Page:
This book is all about personal awakening. It’s all about that awkward time that Americans call secondary school where we are no longer kids, but we have no idea how to be adults. It’s that strange stumbling in the dark stage where we are told to dream big, and shoot for the stars. But we really just want to crawl into a closet and hide.
The closet felt cozy with the door closed – like a cocoon. That made me smile. I was the caterpillar in my cocoon, and I could play inside as beautifully as a butterfly.
As many of my long time readers may know, I recently discovered Judy Blume. Yes, at the age of 33, I finally read Forever… And ever since, I have been searching for this generation’s Judy. This generation’s author of deep emotional truth, righteous honesty and gentle humor and wit.
Someone brave enough, bold enough, and skilled enough to tackle the daunting days of middle school and high school, of first loves, of lost friendships… Those days of high drama and the feeling that every little decision really was life or death, every choice really was going on our permanent record, every moment really was crucial…
This generation’s author who could speak to today’s kids and talk TO them, not AT them. An author who could reveal the truth of adolescence, the awkwardness, the uncertainty, the fear – and the joy, the discovery and the triumph.
I think I found her. Though Amy is a new author, in her work, in the subjects she tackles and the artful way she reveals the stories around them, in her ability to cover the heavy subjects – without being heavy-handed, in her ability to teach without preaching and in her remarkable ability to make her readers laugh through the tears and cry in sheer exultant joy, Amy Fellner Dominy brings an emotional depth and honesty to the teen and tween years that truly does rival Judy Blume.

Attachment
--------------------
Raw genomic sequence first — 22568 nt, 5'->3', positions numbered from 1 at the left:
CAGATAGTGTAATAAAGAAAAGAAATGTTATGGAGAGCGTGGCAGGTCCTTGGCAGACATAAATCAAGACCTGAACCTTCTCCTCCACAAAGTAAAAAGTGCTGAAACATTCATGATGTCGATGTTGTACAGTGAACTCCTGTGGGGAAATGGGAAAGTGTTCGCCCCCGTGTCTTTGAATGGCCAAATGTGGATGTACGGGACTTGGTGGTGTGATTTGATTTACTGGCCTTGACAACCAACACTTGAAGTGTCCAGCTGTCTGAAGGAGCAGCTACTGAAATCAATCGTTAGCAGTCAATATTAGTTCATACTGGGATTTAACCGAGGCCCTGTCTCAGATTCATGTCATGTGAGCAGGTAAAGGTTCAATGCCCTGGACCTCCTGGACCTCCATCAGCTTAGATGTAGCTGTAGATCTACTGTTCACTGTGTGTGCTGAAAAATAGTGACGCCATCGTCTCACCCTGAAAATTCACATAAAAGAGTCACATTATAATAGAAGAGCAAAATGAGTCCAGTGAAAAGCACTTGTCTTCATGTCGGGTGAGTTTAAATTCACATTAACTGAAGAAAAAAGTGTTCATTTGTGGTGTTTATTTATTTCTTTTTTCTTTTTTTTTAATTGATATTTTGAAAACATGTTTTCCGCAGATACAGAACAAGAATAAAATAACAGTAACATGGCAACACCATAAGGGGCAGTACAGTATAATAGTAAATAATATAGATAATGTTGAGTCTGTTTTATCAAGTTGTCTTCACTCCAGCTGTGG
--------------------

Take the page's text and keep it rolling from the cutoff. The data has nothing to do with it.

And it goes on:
So for all those parents, grandparents, aunts and uncles of Judy’s generation who are looking for something fresh to give today’s kids – Pick up Audition & Subtraction, or for the older kids, give OyMG a try. They are both fabulous stories.
And now – a personal favor, if I may be so bold.
My kids’ fall Scholastic fliers came home the other day, and as I opened them up, I had this strange, totally irrational moment where I was POSITIVE absolutely POSITIVE that Audition & Subtraction was going to be in there, even though it’s a brand new book and not published by Scholastic.
But here’s the thing – it should be.
And I know that Scholastic will sometimes issue special Scholastic editions of awesome books originally published by other houses. So… I wrote to them, and I asked them how to nominate a book for this honor. And… They emailed me back with the answer to a completely different question. Super not helpful.
But I know that some of my readers are more deeply embedded in that level of the publishing world than I am, so I ask you – please, pick up a copy of Audition & Subtraction (or OyMG, because frankly Scholastic needs to work on its YA offerings too), or ask me to send you one, and read it for yourself. Then, if you agree, and if you know someone who knows someone – pass it on to them and let’s get this book in that catalog.
This is the book I want to order for my nieces this year.
This is the book I want stocked in school libraries.
This is the book.
Help me make it happen.